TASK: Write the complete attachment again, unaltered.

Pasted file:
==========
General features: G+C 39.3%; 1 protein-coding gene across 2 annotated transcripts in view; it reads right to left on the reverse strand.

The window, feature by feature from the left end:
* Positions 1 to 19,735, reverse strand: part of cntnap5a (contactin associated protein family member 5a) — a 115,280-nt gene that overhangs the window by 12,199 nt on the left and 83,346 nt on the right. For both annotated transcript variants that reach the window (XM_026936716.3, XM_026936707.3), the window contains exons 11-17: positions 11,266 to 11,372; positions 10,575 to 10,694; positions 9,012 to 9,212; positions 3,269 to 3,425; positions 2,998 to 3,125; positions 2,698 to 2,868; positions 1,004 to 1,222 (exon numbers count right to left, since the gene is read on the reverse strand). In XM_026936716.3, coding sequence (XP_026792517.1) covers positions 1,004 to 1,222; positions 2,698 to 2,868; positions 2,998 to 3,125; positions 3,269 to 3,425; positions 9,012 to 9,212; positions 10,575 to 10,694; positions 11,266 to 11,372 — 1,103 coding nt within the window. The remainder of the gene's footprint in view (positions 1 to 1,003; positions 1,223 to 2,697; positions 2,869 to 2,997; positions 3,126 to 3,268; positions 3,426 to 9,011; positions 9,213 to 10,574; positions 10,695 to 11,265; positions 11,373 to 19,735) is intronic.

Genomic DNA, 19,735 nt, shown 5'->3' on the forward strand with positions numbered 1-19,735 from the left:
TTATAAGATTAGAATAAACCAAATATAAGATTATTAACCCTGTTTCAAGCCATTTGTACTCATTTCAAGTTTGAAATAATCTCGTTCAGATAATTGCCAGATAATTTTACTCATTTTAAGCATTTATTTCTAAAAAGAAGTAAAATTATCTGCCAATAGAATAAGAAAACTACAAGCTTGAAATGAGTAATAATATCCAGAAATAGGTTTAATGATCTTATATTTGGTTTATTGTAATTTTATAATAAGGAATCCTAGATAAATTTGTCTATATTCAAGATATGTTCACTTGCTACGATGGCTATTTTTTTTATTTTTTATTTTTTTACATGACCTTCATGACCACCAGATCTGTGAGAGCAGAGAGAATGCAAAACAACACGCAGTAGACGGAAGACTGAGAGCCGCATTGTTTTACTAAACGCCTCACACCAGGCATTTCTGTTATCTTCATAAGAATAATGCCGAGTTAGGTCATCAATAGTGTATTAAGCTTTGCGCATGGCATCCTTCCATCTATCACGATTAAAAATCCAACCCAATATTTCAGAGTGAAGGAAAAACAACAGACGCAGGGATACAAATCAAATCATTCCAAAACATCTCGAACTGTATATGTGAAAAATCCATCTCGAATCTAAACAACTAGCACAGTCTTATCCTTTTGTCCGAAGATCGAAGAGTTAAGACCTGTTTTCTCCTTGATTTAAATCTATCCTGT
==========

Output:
General features: G+C 39.3%; 1 protein-coding gene across 2 annotated transcripts in view; it reads right to left on the reverse strand.

The window, feature by feature from the left end:
* Positions 1 to 19,735, reverse strand: part of cntnap5a (contactin associated protein family member 5a) — a 115,280-nt gene that overhangs the window by 12,199 nt on the left and 83,346 nt on the right. For both annotated transcript variants that reach the window (XM_026936716.3, XM_026936707.3), the window contains exons 11-17: positions 11,266 to 11,372; positions 10,575 to 10,694; positions 9,012 to 9,212; positions 3,269 to 3,425; positions 2,998 to 3,125; positions 2,698 to 2,868; positions 1,004 to 1,222 (exon numbers count right to left, since the gene is read on the reverse strand). In XM_026936716.3, coding sequence (XP_026792517.1) covers positions 1,004 to 1,222; positions 2,698 to 2,868; positions 2,998 to 3,125; positions 3,269 to 3,425; positions 9,012 to 9,212; positions 10,575 to 10,694; positions 11,266 to 11,372 — 1,103 coding nt within the window. The remainder of the gene's footprint in view (positions 1 to 1,003; positions 1,223 to 2,697; positions 2,869 to 2,997; positions 3,126 to 3,268; positions 3,426 to 9,011; positions 9,213 to 10,574; positions 10,695 to 11,265; positions 11,373 to 19,735) is intronic.

Genomic DNA, 19,735 nt, shown 5'->3' on the forward strand with positions numbered 1-19,735 from the left:
TTATAAGATTAGAATAAACCAAATATAAGATTATTAACCCTGTTTCAAGCCATTTGTACTCATTTCAAGTTTGAAATAATCTCGTTCAGATAATTGCCAGATAATTTTACTCATTTTAAGCATTTATTTCTAAAAAGAAGTAAAATTATCTGCCAATAGAATAAGAAAACTACAAGCTTGAAATGAGTAATAATATCCAGAAATAGGTTTAATGATCTTATATTTGGTTTATTGTAATTTTATAATAAGGAATCCTAGATAAATTTGTCTATATTCAAGATATGTTCACTTGCTACGATGGCTATTTTTTTTATTTTTTATTTTTTTACATGACCTTCATGACCACCAGATCTGTGAGAGCAGAGAGAATGCAAAACAACACGCAGTAGACGGAAGACTGAGAGCCGCATTGTTTTACTAAACGCCTCACACCAGGCATTTCTGTTATCTTCATAAGAATAATGCCGAGTTAGGTCATCAATAGTGTATTAAGCTTTGCGCATGGCATCCTTCCATCTATCACGATTAAAAATCCAACCCAATATTTCAGAGTGAAGGAAAAACAACAGACGCAGGGATACAAATCAAATCATTCCAAAACATCTCGAACTGTATATGTGAAAAATCCATCTCGAATCTAAACAACTAGCACAGTCTTATCCTTTTGTCCGAAGATCGAAGAGTTAAGACCTGTTTTCTCCTTGATTTAAATCTATCCTGT